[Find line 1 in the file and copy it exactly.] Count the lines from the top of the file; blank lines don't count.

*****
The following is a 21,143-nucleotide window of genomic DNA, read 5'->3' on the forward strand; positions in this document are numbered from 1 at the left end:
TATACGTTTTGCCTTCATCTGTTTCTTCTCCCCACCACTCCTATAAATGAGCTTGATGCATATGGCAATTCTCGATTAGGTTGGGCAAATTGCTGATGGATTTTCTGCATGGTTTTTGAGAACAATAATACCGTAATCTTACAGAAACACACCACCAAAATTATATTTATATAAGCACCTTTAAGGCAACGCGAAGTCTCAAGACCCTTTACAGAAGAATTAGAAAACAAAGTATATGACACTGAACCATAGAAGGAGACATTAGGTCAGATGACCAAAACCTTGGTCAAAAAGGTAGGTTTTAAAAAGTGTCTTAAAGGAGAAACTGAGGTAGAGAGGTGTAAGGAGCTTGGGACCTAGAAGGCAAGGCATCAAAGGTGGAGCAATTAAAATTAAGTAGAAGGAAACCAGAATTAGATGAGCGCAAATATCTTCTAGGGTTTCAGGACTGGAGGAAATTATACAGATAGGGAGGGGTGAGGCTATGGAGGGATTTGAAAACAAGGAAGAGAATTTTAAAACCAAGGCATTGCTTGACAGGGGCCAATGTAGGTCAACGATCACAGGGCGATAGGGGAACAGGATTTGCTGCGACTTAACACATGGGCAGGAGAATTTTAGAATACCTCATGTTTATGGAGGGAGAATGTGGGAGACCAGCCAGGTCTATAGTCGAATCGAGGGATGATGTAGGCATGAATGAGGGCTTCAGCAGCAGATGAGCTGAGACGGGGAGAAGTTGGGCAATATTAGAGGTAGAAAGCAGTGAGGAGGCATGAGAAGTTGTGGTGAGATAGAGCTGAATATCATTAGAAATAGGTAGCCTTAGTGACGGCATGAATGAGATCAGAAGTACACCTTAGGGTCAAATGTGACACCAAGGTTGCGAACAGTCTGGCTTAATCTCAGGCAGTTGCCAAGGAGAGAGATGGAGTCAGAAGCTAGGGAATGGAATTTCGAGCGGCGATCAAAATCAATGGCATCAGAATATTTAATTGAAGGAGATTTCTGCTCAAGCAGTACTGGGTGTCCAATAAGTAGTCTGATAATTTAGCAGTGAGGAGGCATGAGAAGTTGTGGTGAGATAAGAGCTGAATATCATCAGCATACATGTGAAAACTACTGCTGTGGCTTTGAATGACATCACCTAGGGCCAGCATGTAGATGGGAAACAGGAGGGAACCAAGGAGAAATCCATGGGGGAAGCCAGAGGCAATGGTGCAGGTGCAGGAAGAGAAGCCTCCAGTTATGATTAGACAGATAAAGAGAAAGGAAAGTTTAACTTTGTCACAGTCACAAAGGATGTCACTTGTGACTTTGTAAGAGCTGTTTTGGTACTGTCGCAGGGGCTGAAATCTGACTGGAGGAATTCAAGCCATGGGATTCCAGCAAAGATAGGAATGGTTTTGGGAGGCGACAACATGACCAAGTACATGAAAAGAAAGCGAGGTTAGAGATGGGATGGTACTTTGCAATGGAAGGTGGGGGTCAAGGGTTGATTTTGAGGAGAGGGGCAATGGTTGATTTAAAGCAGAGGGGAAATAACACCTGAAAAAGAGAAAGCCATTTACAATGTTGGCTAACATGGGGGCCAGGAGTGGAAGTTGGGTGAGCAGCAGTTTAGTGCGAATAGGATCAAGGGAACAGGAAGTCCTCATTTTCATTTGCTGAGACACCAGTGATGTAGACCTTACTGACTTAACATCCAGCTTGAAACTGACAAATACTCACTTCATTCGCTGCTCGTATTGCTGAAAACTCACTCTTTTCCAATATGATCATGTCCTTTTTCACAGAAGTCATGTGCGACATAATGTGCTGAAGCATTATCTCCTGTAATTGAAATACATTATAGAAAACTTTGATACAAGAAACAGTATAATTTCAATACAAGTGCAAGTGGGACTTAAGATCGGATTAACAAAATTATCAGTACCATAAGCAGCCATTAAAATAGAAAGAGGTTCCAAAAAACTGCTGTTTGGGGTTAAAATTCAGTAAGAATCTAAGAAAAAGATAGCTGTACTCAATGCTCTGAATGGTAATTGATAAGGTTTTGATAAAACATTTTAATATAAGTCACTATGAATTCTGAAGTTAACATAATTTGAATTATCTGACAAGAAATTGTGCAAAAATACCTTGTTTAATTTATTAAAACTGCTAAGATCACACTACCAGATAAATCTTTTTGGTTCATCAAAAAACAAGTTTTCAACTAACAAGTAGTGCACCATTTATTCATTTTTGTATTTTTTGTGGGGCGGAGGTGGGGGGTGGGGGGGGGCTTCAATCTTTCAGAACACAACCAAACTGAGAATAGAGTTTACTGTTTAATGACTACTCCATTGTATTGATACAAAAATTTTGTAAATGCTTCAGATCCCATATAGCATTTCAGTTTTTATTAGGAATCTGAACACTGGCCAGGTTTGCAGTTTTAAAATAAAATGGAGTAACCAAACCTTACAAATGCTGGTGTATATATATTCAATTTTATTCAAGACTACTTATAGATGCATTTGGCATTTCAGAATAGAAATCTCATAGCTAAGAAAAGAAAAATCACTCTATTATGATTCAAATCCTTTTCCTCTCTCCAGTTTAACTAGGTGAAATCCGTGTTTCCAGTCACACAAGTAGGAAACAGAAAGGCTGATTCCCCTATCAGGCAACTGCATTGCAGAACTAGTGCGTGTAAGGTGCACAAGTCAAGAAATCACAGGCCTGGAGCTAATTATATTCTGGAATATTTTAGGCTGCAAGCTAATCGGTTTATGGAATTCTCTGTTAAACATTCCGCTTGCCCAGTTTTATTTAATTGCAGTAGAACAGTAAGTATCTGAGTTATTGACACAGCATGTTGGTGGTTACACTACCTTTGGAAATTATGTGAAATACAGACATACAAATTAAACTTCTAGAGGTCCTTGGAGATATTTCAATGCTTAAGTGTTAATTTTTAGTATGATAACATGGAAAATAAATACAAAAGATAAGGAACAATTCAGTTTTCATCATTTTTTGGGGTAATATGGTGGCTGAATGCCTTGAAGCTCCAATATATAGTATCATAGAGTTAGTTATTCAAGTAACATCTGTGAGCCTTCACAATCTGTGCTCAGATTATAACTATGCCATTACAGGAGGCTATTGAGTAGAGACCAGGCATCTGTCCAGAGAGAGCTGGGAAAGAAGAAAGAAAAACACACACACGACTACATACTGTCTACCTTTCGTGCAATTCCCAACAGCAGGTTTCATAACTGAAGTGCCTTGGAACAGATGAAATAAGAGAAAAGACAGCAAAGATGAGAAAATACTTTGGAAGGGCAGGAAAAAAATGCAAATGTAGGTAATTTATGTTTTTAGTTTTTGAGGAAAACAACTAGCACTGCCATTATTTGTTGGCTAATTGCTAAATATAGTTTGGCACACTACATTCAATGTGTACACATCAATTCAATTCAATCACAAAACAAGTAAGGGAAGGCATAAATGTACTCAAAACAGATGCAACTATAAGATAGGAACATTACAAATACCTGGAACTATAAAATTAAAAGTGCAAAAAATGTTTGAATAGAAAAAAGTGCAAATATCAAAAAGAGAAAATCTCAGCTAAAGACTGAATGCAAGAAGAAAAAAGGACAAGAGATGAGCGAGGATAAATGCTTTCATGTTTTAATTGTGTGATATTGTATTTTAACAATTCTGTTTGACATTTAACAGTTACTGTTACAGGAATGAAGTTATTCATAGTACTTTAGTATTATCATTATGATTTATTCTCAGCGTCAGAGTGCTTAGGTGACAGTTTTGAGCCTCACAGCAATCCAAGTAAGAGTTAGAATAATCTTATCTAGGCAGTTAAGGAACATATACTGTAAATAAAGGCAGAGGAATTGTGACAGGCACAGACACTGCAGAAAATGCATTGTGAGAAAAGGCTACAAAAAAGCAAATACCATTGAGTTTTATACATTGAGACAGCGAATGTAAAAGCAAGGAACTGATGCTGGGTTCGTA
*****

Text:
The following is a 21,143-nucleotide window of genomic DNA, read 5'->3' on the forward strand; positions in this document are numbered from 1 at the left end: